AUSTIN, Texas—Scientists this week begin the final leg of a five-year, NASA-funded mission to reach the bottom of Cenote Zacatón in Mexico, the world's deepest known sinkhole.
No one has ever reached bottom and at least one diver has died in the attempt. Scientists want to learn more about Cenote Zacatón's physical dimensions, the geothermal vents that feed it and the forms of life that exist in its murky depths.
Cenote Zacaton, near the northeastern coast of Mexico, is the deepest known water-filled sinkhole in the world.
Previous expeditions tested the robotic probe that will make the dive. The Deep Phreatic Thermal Explorer, known as DEPTHX, is a tangerine-shaped submarine designed to survey and explore for life in extreme regions on Earth and potentially in outer space. During eight years of research at Zacatón, doctoral student Marcus Gary, who coordinates the DEPTHX mission, and hydrogeology professor Jack Sharp, both from The University of Texas at Austin's Jackson School of Geosciences, discovered the system's unusual hydrothermal nature is analogous to liquid oceans under the icy surface of Jupiter's moon Europa.
Technology developed to explore the sinkholes could be applied to future space probes of Europa, where scientists believe that deep cracks and holes in the ice offer a chance of finding extraterrestrial life.
Cenote Zacaton is located in the state of Tamaulipas close to the town of Aldama near the northeastern coast of Mexico.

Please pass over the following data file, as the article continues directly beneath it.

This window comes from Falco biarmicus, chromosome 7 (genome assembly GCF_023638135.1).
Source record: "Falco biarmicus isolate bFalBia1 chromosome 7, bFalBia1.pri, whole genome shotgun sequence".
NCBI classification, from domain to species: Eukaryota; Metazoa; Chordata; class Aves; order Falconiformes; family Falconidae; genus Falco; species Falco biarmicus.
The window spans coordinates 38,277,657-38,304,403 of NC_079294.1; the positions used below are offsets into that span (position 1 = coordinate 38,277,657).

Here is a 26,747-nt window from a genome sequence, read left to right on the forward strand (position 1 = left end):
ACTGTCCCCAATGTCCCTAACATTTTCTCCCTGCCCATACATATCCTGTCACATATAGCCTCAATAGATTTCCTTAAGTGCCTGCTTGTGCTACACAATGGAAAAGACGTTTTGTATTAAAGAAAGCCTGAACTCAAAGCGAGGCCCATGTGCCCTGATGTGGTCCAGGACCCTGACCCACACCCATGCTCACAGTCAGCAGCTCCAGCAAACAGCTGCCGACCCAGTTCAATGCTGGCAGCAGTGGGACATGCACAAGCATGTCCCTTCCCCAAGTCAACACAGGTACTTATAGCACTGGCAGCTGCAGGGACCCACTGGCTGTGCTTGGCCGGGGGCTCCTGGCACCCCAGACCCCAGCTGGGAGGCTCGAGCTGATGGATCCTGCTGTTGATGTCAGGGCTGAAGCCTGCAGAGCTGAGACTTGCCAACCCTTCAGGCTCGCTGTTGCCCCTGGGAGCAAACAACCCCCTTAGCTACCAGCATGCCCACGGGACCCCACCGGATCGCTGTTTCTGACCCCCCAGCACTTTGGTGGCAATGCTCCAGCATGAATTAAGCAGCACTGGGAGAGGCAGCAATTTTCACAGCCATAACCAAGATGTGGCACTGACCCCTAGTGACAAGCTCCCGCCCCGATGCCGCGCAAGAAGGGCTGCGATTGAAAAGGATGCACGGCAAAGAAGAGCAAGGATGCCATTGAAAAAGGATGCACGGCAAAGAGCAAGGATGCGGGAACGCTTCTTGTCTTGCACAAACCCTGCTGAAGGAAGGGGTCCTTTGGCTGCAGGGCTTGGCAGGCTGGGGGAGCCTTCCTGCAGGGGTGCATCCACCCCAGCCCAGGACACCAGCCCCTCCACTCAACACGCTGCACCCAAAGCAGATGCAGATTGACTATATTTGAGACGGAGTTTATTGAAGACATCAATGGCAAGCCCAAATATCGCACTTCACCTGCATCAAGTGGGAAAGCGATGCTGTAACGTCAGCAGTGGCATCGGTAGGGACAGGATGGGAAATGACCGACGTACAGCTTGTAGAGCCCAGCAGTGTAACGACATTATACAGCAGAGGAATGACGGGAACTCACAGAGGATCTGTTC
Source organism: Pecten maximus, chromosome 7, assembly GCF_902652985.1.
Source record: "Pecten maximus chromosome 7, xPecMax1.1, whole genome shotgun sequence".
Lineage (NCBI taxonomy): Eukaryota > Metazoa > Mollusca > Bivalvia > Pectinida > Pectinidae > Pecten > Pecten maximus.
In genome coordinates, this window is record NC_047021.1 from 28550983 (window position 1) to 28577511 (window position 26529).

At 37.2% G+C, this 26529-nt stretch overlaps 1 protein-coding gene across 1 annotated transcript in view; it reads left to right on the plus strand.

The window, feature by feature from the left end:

The DEPTHX technology has also been approved for a new NASA mission to explore one of Antarctica's ice-bound polar lakes. Researchers believe ice-bound lakes hold clues to the origins of life on Earth.
William Stone of Stone Aerospace in Del Valle, Texas, is principal investigator on the project. The research team also includes robotics experts, engineers, geobiologists and geochemists from Carnegie Mellon University's Robotics Institute, Colorado School of Mines, Southwest Research Institute and Mexico's Universidad Autonama de Nuevo Leon and Universidad del Noreste.
Unique in the world of robotic explorers, DEPTHX is autonomous. The probe does not rely on instructions from humans to decide where to go or what to do. Using software developed by Carnegie Mellon graduate student Nathaniel Fairfield, DEPTHX creates 3D maps of previously unexplored areas as it swims along and then uses those same maps to navigate back to the surface.
The mission's progress can be monitored at two Web sites: geology.com, where a science writer from The University of Texas at Austin's Jackson School of Geosciences will maintain a daily blog of the mission beginning May 16, and the Robotics Institute's DEPTHX Web site, www.frc.ri.cmu.edu/depthx, which will feature daily updates, images and graphics beginning May 15.
Editors: Print-resolution photos from past and ongoing DEPTHX missions are available at http://www.jsg.utexas.edu/news/rels/051407b.html. Updates will be posted during the March expedition.
For more information about the Jackson School, contact J.B. Bird at firstname.lastname@example.org, 512-232-9623.